It’s no secret that sleep deprivation can have a serious impact on your body. Long-term sleep issues can put you at greater risk for chronic conditions such as heart disease and diabetes. According to the National Sleep Foundation, it’s recommended for adults to get anywhere from seven to nine hours of sleep per night. However, up to 32.9% of Americans receive six hours of sleep or fewer each night.
The good news is that getting better sleep doesn’t need to be a hassle, and you don’t necessarily need to reach for the melatonin to catch some Zzz’s. Here are a few simple ways you can improve your sleep schedule so you can get some much-needed rest.
Put your phone away at least 30 minutes before bed
According to Money.com, insomnia is one of the top reasons why late-night online shopping has become such a big trend in recent years. In fact, over 51% of smartphone users have discovered a new product while scrolling on their phones. However, late-night scrolling and shopping can have a negative impact on your sleep. Shopping causes your brain to release dopamine, which can make you feel more alert and awake. The National Sleep Foundation recommends putting your phone away at least 30 minutes before bedtime to keep your tech from keeping you awake. Consider setting your alarms before you start getting ready for bed so you won’t be tempted to check Instagram or Twitter when you’re about to go to sleep.
Give yourself a DIY massage
Techniques like massage therapy and dry needling both reduce inflammation and decrease pain, which can help improve your ability to sleep. However, regular massage appointments aren’t in everyone’s budget. To help you get some relaxation without breaking the bank, try giving yourself a DIY massage. Neck massagers, body rollers, and even your own hands can help to reduce muscle tension that’s built up in your body throughout the day.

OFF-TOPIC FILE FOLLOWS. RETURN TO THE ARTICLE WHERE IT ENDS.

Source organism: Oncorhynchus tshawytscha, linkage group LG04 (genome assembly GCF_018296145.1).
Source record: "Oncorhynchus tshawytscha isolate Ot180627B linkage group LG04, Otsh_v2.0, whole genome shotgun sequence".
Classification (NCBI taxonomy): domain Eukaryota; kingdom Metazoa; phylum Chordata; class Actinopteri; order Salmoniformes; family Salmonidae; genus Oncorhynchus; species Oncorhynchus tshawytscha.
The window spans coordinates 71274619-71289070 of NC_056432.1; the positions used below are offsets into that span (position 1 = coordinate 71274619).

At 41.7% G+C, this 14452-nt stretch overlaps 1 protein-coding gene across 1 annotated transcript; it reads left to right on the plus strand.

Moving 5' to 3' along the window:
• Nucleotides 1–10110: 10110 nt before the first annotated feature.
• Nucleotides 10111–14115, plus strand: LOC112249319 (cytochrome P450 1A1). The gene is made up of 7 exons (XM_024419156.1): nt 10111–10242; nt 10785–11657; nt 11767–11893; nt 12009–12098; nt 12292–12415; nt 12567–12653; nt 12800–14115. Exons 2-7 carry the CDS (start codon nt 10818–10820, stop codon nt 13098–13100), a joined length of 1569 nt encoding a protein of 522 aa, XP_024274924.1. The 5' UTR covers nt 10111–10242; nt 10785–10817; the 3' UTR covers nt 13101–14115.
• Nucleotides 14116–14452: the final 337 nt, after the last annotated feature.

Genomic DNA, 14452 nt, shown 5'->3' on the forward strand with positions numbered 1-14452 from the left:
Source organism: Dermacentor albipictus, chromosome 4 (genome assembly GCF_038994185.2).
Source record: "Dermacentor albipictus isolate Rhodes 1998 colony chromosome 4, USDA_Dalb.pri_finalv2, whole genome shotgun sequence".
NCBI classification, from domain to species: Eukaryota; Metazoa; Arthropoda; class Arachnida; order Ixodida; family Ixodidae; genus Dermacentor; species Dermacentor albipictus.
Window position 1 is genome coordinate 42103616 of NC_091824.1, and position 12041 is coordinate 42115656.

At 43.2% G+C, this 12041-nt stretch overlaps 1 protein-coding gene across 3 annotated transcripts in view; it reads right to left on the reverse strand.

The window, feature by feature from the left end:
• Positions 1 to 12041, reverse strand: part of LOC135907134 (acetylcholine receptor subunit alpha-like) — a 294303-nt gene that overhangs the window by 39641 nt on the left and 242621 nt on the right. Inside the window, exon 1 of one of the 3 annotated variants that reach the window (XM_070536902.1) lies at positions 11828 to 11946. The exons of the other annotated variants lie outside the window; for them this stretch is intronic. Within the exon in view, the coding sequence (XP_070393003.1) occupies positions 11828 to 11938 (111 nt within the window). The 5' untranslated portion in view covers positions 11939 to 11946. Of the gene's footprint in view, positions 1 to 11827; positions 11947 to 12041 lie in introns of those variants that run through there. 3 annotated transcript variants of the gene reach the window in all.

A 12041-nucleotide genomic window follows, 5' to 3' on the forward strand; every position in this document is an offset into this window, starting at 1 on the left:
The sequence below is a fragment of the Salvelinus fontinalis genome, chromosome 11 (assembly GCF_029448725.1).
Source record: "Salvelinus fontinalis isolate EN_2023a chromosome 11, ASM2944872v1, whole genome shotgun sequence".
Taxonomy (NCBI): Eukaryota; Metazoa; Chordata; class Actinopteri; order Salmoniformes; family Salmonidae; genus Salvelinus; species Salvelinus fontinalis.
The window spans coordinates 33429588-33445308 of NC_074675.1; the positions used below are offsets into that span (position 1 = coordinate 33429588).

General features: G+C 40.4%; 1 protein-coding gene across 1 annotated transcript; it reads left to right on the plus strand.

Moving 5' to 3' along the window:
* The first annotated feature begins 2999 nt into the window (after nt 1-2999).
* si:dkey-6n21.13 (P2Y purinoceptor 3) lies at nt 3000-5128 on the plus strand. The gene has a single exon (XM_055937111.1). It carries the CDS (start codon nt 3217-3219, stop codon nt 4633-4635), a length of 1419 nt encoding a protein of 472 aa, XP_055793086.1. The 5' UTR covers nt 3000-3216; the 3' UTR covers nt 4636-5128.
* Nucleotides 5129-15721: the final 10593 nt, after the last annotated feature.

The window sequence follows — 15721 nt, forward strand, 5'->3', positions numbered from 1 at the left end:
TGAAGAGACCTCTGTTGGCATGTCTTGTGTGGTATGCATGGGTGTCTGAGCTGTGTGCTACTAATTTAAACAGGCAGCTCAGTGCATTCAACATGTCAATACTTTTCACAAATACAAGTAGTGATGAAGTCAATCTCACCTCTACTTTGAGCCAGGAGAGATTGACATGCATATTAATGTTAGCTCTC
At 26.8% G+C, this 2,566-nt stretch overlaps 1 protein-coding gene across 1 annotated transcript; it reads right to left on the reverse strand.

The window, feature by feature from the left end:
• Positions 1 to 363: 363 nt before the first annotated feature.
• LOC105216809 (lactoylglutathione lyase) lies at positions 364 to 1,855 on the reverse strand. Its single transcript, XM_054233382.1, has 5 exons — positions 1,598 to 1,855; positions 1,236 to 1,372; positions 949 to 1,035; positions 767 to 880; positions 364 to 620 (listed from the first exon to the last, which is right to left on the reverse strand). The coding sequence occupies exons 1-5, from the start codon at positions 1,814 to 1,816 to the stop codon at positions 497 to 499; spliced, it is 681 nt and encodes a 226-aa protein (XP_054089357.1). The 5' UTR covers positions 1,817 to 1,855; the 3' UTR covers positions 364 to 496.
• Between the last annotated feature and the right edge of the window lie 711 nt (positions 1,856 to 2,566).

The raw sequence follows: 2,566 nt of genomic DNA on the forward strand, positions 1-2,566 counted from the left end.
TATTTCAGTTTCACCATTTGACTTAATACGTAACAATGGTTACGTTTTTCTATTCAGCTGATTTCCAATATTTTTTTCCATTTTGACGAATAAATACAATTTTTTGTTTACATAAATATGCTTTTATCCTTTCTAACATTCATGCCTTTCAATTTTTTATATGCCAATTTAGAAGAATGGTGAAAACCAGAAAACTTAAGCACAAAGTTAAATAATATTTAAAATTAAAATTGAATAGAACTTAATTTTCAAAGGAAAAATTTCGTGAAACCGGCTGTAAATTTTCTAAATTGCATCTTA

Make your bedroom a good place to sleep
Many people see their bedrooms as an extension of their living rooms and may try to color-coordinate the space. However, it’s a good idea to think of your bedroom instead of as its own separate area where relaxation and rest are key. Think of colors that make you feel at ease and textures that you find relaxing. Keep those design elements in mind when constructing your bedroom. Choose soft covers and pillows, calming colors for your bedding and decor, and choose black-out curtains to keep street lights from disrupting your sleep.
Make yourself feel secure
Even the calmest of bedrooms can quickly make you restless when you hear a bump in the night. If your neighborhood or apartment building is a little on the louder side, consider opting for a few simple home security gadgets to help you feel more at ease. SimpliSafe is one of the more popular apartment-friendly home security systems, and dashboard cameras have grown in popularity by 15.3%. Set up your security system before getting ready for bed and then do some calming activities to put you in the right headspace for sleep. Consider listening to soundscapes or meditation apps on your phone before putting it away before bedtime.
It isn’t always easy to get the right amount of sleep. But by following the tips above, you can help improve your sleep schedule so you can relax, unwind, and catch some much-needed Zzz’s.